The bus sped over a pothole and the old man hollered, “Come on, man! Don’t you know how to fucking drive? Damn these potholes!”

The bus driver had surely upset him now for making him spill. “I’m not sure who you’re getting loud with. Yell at me again, and you can walk the rest of the way.”

The old man got up from his seat and he slipped the tiny bag into his pocket. Hobbling over to the bus driver he started banging on the dashboard.

“That’s it! You’re off!”, the bus driver yelled.

He stopped the bus and stood up appearing much taller than the old man.

“This is bullshit! It’s freezing out there this morning!”, the old man yelled and cursed the bus driver’s name all the way off the bus and down the cold pavement. This caused Sophie to arrive at school even later. 

Sophie continued to daydream about lunchtime because she knew she’d see Russ in the cafeteria. She slouched at her desk and stared out the window, unable to focus. Chewing gum helped her with her anxiety, but it was not allowed. Her English teacher always made sure to give Sophie a hard time about it. Sophie chewed away relentlessly. She suddenly felt the heat of a million eyes staring at her. The entire class was silent.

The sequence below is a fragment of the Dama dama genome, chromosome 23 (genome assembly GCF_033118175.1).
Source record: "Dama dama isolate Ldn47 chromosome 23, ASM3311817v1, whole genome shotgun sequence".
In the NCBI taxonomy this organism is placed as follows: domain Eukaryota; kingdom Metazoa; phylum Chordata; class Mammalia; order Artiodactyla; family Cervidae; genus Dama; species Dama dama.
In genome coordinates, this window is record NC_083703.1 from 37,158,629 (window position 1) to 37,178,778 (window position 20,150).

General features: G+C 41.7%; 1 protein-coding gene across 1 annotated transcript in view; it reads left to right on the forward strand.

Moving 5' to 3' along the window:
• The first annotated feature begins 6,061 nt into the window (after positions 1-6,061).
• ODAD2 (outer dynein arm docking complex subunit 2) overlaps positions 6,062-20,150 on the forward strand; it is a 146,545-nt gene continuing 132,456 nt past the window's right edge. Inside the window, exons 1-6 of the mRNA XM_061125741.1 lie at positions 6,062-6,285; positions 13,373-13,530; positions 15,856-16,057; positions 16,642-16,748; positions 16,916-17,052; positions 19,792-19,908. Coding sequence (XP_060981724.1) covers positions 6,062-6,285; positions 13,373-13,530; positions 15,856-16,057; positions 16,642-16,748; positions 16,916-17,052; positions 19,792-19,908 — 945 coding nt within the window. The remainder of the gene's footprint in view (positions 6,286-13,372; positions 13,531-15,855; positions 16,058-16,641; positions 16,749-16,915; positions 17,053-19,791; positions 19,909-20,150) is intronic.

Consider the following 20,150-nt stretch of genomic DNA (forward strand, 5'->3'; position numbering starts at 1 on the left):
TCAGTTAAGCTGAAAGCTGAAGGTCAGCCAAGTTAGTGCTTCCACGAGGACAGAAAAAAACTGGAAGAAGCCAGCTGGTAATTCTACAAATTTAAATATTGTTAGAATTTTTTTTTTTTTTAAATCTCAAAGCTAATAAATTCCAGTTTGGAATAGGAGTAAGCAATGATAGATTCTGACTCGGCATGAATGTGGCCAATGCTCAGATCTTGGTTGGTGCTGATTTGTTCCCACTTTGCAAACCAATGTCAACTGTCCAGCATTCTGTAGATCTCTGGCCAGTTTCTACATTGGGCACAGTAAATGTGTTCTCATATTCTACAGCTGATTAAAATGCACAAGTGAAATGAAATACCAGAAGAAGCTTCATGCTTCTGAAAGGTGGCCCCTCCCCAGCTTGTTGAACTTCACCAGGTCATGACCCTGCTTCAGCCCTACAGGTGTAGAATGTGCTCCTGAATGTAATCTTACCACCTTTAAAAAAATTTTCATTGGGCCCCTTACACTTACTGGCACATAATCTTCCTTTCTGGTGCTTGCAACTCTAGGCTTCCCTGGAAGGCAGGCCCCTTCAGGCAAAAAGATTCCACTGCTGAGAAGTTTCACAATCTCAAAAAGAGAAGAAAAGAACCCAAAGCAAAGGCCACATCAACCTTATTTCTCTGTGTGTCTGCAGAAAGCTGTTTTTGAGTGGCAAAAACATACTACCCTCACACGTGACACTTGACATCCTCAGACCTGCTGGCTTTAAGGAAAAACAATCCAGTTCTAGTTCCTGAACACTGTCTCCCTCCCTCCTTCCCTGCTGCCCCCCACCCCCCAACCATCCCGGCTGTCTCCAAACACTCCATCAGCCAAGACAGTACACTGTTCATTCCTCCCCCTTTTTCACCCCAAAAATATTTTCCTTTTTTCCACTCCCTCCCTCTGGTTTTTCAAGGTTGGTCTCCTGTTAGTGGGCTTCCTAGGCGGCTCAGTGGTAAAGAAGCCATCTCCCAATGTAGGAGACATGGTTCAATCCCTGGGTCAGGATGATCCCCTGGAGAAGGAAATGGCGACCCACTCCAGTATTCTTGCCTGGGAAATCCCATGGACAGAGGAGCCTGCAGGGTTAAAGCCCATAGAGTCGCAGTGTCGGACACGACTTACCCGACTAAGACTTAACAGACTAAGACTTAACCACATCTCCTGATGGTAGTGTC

“Sophie?!” her teacher exclaimed.

Her head snapped right into the direction of Ms. McCauley.

“Huh?”, said Sophie. “You’re chewing gum again. You know it isn’t allowed,” Ms. McCauley said.

Sophie’s eyes squinted and her brows pushed together in the middle of her forehead as if they were trying to touch each other.

Sophie yelled back, “UGH! I’m not hurting anyone.”

 Sophie, you can go to the office and claim your detention slip, Ms. McCauley said.

Sophie got out of her seat, scooting her chair back so loud that it screeched on the floor. She purposely wanted to disrupt the class for disrupting her daydreams.

Slamming the old wooden door on her way out she heard Ms. McCauley’s voice echoing down the hall.

“Shakespeare’s plays can be divided up into different categories: Comedies, histories, and tragedies.” Sophie heard the words; Comedies, histories, and tragedies. If my life were a play it must be a tragedy, she thought to herself.